I walked across the stage during my undergraduate ceremony thinking I had received my ticket to the world. Unfortunately, the small private school I attended didn’t have a Career Services department, so I was on my own – with limited confidence and even less experience – for my job search in a metropolitan city. I created my resume from an online template and sent the same document to several employers, receiving little to no response. Looking back, I can see why: I not only had difficulty communicating what skills I had to offer, but, in reality, I didn’t have many skills beyond the classroom.
Jeffrey Selingo alludes to this very issue in his recent article, “Why are so many college students failing to gain job skills before graduation?” He points out that the issue lies with students focusing too much of their attention on selecting their major and not enough on gaining practical experience. Even Google says in the article that one’s possession of a degree is “no longer as clear [a sign] as it used to be that someone is job ready.” If only someone had communicated that to me before I had graduated!
In today’s job market, entry level positions are no longer truly entry level; as they often require some kind of experience within the field. While your academic program of study may not require a formal internship or practicum to be completed, this does not mean you shouldn’t obtain such experience. Employers are placing a heavy emphasis on experiential learning. Thus, new graduates must be able to demonstrate that they can apply their academic knowledge in the real world.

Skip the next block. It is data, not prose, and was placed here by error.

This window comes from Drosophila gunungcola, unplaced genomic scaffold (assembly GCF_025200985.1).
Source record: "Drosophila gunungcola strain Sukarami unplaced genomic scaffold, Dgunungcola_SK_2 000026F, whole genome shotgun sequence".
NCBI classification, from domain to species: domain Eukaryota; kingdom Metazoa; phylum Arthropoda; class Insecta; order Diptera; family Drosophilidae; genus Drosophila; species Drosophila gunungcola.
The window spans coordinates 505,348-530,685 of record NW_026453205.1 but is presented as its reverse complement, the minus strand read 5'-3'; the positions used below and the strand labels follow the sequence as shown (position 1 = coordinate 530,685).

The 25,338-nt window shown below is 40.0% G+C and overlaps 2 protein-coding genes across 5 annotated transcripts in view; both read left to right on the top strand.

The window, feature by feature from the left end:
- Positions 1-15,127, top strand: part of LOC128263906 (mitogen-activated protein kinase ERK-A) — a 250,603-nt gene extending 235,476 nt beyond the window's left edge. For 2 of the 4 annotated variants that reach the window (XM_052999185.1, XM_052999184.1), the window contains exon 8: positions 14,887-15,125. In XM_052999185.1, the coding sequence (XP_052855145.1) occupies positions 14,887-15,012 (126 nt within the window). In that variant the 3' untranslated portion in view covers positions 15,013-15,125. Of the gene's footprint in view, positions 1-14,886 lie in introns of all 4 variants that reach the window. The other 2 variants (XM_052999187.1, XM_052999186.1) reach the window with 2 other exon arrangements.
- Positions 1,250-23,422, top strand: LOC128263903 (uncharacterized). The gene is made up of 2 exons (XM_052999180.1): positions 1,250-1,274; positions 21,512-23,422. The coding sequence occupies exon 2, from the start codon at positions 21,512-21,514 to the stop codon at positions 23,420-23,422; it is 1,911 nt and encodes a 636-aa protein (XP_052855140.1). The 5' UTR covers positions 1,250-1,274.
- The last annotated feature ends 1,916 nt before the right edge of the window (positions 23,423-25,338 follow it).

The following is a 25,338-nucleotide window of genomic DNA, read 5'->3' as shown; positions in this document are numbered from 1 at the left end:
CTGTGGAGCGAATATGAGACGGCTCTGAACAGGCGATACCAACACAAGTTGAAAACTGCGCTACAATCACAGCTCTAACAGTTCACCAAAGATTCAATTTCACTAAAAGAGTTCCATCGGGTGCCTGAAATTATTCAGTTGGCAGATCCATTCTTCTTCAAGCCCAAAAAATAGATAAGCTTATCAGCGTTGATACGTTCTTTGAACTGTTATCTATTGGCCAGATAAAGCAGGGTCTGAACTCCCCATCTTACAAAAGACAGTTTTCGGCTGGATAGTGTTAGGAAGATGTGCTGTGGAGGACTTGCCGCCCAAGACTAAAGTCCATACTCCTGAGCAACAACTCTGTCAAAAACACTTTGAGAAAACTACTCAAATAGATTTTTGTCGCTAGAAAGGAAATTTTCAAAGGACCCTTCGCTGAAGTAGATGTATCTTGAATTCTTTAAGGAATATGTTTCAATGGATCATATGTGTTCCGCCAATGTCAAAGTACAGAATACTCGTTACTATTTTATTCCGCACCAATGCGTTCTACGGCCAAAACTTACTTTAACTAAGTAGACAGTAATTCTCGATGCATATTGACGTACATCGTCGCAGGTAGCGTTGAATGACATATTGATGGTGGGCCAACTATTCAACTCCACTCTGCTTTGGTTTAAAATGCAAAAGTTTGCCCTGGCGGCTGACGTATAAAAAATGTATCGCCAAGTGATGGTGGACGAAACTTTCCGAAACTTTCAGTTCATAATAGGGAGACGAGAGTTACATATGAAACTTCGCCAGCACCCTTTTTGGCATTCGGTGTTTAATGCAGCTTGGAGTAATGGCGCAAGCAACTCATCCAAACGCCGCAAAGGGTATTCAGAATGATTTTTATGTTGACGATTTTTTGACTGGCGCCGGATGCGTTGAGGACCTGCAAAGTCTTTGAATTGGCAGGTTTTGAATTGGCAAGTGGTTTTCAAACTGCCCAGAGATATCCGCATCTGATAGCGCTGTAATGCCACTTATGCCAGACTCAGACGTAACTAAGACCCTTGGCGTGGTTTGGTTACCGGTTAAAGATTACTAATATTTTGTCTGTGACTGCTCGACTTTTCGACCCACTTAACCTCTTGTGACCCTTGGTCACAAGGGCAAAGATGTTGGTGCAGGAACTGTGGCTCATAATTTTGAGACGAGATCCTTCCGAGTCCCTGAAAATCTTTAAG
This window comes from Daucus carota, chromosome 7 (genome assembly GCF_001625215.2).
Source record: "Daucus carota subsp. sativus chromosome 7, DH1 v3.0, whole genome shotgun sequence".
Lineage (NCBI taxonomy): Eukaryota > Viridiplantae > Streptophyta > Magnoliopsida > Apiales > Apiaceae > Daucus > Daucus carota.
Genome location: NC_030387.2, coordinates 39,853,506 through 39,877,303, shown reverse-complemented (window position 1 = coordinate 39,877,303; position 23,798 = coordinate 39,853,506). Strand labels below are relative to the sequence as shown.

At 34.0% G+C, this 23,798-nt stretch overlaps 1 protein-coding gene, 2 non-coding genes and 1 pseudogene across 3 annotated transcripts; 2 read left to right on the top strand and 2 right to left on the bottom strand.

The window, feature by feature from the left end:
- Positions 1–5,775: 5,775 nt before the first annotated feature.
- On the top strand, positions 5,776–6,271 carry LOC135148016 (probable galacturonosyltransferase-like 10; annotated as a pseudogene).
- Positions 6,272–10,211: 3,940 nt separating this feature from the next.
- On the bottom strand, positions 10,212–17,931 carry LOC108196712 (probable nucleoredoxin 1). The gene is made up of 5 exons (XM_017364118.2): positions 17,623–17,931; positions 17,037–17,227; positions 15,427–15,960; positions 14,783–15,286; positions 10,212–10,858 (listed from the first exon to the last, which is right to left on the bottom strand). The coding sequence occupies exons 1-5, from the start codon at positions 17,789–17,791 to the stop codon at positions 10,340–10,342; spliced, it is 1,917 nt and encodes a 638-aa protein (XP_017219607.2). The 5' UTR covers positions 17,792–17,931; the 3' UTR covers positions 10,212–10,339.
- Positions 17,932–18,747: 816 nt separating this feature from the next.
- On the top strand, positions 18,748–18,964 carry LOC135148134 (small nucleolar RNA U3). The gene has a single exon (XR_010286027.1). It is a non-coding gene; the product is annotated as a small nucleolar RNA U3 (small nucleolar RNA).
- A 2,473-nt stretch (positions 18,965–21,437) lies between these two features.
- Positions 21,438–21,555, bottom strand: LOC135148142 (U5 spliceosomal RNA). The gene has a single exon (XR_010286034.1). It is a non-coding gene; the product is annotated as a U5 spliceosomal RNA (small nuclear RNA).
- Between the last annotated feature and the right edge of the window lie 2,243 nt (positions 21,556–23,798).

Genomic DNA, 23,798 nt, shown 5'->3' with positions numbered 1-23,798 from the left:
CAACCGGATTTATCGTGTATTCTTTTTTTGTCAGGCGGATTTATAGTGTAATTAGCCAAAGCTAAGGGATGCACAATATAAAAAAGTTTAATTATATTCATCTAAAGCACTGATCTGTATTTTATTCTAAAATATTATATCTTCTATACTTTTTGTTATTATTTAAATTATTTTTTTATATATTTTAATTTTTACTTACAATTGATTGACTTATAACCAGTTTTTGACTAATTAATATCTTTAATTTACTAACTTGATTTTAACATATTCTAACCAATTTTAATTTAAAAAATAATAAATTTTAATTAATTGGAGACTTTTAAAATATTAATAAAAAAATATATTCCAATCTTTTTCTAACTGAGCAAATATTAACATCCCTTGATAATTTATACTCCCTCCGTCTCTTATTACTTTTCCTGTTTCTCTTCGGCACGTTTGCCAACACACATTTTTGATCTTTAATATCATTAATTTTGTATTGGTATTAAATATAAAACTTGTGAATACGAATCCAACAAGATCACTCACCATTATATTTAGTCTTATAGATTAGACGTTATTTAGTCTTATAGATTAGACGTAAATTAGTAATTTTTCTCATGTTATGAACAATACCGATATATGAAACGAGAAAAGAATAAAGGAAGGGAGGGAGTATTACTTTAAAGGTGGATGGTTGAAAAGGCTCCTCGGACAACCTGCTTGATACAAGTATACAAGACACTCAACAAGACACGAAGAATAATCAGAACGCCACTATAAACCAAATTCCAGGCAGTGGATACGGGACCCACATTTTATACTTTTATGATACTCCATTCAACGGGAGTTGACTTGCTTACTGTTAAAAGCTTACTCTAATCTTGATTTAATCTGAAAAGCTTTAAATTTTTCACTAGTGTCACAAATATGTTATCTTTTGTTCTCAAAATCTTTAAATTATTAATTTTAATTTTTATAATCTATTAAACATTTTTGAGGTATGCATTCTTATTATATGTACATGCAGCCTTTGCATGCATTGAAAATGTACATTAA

Easier said than done, right? Working in an internship or volunteer position while enrolled in classes, working full-time, and taking care of a family can be a challenge. Your time is of the utmost value, and it may require some personal sacrifices. Think of the end goal though; employers are not looking to hear excuses as to why you did not track down opportunities to boost your level of experience. They will simply overlook you and move on to the next qualified candidate.
Don’t get overlooked! Here are a few tips to finding an internship or volunteer position:
- Start somewhere. You don’t have to quit your day job and pick up a full-time, unpaid internship. See what you can find that will work with your schedule. This may take a bit more effort than making some cold calls, but maybe it’s simply volunteering with a local organization five to ten hours a week after your day job.
- Consider your field of interest. Where do you want to end up? Review some current job vacancies in that field to determine what skills are needed so you can hone in on them when taking on a volunteer position.
- Not all internship positions are unpaid. Check out the Pathways program on USAJobs.gov for open positions within the federal government for current students as well as recent graduates.
- Not all volunteer options can be found online. Make a phone call to discuss what opportunities may be available at a company of interest. Then, sell yourself! Showcase how you can benefit their company.
By Kristen Carter, Career Coach at American Public University System